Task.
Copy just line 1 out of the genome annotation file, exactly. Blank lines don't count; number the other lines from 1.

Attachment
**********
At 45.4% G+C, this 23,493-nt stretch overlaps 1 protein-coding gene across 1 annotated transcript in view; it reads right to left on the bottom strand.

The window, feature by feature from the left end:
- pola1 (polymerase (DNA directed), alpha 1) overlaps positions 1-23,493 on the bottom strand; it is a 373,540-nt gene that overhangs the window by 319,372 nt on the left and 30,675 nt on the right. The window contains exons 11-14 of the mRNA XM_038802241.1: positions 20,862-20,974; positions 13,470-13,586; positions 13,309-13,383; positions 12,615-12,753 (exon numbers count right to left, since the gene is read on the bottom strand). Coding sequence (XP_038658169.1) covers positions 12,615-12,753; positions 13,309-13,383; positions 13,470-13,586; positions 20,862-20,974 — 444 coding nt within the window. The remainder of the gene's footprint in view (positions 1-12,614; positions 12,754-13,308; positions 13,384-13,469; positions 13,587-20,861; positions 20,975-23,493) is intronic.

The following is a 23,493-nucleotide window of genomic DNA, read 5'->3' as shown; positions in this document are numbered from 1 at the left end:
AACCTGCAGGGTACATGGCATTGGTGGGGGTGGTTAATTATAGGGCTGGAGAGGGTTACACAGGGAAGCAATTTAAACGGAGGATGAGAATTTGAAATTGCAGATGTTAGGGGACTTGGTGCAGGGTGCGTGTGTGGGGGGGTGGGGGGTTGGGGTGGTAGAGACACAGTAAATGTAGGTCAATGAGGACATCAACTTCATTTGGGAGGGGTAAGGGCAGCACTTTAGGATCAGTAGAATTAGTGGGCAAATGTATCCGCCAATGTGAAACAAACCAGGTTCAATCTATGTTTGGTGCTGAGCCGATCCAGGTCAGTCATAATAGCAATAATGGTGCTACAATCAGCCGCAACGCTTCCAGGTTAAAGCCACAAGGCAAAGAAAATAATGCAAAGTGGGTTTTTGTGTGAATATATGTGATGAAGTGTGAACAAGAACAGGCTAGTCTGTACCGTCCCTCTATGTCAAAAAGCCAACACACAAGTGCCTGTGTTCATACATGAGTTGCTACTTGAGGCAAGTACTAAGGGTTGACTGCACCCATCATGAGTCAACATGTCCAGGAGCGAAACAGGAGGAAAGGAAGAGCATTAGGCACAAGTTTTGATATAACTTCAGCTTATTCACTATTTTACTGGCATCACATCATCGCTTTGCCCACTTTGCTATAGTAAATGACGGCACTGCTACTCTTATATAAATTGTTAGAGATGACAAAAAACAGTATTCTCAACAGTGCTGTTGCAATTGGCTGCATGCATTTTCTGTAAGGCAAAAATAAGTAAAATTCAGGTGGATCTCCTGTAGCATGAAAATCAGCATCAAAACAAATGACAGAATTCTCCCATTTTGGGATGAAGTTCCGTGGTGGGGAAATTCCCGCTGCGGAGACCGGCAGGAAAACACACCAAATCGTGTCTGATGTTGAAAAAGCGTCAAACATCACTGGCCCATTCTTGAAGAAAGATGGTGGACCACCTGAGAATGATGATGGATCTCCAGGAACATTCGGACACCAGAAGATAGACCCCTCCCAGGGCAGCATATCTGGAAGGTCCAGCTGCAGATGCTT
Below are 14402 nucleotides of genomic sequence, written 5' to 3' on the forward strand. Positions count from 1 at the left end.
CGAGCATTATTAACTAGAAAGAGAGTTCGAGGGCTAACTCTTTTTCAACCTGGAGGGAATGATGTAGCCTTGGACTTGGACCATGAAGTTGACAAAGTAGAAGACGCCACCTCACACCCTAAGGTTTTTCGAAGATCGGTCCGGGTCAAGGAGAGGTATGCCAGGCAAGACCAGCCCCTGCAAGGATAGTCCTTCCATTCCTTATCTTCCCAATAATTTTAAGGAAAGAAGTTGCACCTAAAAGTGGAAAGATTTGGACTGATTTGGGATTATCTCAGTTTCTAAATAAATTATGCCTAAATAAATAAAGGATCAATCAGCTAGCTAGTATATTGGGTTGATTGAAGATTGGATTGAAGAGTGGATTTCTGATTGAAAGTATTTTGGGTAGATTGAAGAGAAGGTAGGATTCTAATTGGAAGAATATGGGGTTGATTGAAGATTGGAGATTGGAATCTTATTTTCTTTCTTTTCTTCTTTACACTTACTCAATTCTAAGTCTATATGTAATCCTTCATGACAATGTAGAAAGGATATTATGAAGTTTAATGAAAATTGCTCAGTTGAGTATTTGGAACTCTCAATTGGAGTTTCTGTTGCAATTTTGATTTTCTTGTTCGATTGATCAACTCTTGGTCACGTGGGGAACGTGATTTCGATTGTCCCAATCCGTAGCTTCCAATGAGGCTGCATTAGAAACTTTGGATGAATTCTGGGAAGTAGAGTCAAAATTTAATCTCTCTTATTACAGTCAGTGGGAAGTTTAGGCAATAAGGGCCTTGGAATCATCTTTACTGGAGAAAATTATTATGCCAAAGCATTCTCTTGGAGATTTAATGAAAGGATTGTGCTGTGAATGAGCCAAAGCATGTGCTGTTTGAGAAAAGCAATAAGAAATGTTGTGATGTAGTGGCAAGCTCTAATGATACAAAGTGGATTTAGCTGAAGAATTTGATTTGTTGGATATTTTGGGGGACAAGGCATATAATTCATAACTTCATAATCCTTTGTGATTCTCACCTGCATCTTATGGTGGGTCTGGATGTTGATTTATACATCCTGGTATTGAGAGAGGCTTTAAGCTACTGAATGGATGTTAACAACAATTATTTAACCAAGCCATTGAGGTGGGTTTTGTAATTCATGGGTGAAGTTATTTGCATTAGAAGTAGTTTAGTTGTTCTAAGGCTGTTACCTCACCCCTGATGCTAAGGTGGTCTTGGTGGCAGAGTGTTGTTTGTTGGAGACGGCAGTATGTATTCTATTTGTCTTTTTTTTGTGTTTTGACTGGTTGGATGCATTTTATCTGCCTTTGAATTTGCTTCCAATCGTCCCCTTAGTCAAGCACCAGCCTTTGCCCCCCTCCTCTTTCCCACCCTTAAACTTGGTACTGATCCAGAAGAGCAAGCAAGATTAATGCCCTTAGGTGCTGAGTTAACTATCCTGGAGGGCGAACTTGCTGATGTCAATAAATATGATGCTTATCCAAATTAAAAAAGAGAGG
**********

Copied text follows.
At 45.4% G+C, this 23,493-nt stretch overlaps 1 protein-coding gene across 1 annotated transcript in view; it reads right to left on the bottom strand.